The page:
Sunday, December 14, 2014

High-tech medicine: ECG from the mattress – Reuters

The “smart bed” facilitates the patient’s hospital stay. Instead of consuming by wiring the vital signs are monitored by sensors in bed. Source: AP

Aachen A thirst-sensor could remember the elderly in the future to the drink. If seniors do not take enough fluids, can be serious: cardiovascular problems, confusion, a higher fall risk. Aachen researchers have indicated designed with a sensor that can display the dehydrogenation of a people.

“Four electrodes are glued to the body. Showing the water content in the muscle, “says Steffen Leonhardt from the Helmholtz-Institute for Biomedical Engineering at RWTH Aachen University. Although the thirst sensor is not yet ready for production. But the project is an example of the trend of the so-called Geronto technology, high-tech tools with sensors for geriatric medicine to develop.

“The Geronto technology currently employed many university facilities,” observes Professor Ralf -Joachim Schulz of the Executive Board of the German Society for Geriatric Medicine. In essence, go to preserve the independence of older people. The geriatric put on an early rehabilitation with the use of tools, so Schulz, who is also chief physician of St. Mary’s Hospital in Cologne.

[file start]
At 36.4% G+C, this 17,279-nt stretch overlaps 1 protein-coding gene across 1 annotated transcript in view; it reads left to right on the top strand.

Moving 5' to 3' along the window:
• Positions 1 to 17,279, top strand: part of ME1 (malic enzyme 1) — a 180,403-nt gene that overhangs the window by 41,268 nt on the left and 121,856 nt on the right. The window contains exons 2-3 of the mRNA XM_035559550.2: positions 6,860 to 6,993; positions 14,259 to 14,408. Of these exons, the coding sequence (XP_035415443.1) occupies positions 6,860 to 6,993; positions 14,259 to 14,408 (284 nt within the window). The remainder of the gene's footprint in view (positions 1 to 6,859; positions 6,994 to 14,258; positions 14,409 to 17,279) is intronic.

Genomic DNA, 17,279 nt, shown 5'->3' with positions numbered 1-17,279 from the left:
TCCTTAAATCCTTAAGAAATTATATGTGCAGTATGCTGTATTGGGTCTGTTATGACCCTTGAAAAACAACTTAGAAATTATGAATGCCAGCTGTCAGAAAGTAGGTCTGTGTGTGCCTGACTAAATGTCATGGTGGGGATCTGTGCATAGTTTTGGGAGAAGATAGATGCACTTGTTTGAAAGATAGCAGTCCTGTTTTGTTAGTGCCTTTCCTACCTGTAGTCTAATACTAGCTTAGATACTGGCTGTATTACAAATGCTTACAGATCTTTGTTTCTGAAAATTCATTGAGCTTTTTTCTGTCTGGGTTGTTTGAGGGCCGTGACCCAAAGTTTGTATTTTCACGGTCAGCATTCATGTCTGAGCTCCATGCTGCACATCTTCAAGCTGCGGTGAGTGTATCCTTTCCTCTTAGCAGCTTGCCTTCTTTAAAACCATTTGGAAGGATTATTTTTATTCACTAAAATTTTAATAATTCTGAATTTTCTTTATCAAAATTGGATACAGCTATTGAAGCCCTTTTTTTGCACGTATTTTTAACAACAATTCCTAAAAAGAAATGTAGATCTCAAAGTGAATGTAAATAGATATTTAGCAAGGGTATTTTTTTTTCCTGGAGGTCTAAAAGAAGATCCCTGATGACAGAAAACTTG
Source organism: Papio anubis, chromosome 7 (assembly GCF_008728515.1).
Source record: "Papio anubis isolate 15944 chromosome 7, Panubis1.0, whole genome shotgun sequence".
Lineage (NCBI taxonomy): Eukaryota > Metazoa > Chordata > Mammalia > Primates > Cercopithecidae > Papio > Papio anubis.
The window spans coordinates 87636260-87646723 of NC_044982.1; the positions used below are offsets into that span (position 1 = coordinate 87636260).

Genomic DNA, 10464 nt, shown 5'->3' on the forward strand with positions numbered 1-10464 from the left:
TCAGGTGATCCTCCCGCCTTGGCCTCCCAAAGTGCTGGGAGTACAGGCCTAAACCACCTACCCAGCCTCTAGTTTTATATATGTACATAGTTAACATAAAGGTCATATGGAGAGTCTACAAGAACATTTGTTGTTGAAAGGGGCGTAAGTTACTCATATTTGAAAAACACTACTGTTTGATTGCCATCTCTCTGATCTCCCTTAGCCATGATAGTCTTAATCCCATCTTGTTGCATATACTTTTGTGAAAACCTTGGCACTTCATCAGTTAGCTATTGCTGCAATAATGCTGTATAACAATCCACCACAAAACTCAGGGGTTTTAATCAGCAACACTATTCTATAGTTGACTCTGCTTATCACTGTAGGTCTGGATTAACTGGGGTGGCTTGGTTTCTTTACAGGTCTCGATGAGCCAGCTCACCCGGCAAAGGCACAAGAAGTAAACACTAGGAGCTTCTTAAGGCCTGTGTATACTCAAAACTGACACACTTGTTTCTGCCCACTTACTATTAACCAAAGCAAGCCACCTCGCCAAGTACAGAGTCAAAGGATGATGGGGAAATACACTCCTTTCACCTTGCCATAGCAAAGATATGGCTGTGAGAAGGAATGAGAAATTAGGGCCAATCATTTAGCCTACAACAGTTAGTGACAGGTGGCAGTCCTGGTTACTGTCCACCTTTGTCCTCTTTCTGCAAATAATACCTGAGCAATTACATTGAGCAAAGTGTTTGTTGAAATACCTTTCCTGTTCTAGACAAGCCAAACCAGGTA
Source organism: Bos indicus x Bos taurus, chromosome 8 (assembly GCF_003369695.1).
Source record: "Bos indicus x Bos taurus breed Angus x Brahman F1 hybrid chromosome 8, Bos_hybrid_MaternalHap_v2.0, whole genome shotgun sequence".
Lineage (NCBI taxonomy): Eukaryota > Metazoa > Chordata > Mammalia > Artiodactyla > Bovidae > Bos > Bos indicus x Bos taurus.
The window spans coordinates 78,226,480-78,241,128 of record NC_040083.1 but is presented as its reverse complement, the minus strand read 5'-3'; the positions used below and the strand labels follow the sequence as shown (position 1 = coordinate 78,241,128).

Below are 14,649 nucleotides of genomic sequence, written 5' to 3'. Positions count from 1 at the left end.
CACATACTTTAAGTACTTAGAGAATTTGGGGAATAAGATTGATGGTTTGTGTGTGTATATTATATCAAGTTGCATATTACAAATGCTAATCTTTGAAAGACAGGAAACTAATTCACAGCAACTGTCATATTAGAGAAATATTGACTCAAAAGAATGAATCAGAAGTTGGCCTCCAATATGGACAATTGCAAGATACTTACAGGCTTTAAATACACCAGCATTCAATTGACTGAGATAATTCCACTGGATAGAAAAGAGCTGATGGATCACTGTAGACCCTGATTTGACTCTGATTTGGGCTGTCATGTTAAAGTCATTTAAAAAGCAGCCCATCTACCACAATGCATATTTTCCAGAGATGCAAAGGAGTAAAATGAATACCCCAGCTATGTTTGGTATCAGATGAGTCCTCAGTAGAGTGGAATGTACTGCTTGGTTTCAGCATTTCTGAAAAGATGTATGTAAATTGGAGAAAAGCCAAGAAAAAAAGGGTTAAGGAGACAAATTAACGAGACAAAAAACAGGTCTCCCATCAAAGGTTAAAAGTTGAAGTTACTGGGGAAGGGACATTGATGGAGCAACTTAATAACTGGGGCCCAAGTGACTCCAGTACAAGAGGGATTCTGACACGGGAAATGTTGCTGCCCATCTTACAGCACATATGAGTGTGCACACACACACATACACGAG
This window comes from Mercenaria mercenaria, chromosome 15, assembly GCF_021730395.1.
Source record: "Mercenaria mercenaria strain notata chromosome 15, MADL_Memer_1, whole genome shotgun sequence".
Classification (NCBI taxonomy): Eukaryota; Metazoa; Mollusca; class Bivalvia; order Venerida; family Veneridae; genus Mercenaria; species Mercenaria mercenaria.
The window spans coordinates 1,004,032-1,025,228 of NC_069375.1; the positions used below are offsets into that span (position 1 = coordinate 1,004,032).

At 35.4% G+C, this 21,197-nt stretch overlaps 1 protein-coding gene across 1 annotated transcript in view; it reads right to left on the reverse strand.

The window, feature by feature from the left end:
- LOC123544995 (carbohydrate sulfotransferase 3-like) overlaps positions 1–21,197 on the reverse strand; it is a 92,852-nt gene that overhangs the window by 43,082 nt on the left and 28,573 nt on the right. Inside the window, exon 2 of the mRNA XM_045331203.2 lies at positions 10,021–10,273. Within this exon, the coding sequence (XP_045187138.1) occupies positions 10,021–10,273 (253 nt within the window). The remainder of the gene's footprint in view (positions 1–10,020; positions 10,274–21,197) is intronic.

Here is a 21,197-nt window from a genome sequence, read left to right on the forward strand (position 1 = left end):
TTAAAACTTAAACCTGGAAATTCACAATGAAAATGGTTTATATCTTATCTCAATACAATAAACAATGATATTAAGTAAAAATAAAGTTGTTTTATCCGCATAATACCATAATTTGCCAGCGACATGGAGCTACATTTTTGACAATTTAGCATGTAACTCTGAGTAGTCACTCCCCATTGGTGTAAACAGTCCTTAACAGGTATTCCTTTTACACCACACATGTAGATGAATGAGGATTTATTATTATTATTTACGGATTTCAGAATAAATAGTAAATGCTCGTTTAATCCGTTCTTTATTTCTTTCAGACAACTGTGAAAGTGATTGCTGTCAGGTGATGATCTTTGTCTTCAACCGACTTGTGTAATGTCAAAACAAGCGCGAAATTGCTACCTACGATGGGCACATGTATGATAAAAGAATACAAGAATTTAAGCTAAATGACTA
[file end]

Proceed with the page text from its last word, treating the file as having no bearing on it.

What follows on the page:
In a feverish cold for a long time is not any doctor immediately. This is the result of a representative survey of the “Apothekenumschau”. One in five (18.1 percent) respondents treated in such a case, even non-prescription drugs from the pharmacy or home remedies. Especially the self-employed (29.7 percent) avoid the doctor and try it once with self-medication

image. Dpa

As you can deploy sensors in everyday objects so that they provide reliable medical information of a patient can be an example to show shoe. “This way you can see how far a person is mobile. What is his weight shift. Is he fall risk “? Schulz. There is also approaches that incorporate sensors in the clothes to get about ECG data without additional effort.

Only to control a heart patient would then no longer stay in the hospital. He could go home and take control of some heart or blood pressure would run automatically in everyday life. But still the future.

“Some centers will then be able to provide patients do not have to keep in the hospital,” says Schulz. This approach is also essential in the context of demographic development. Otherwise, is the medical “monitoring” sometime even more affordable. Good for the patient: The could live again in their own homes.


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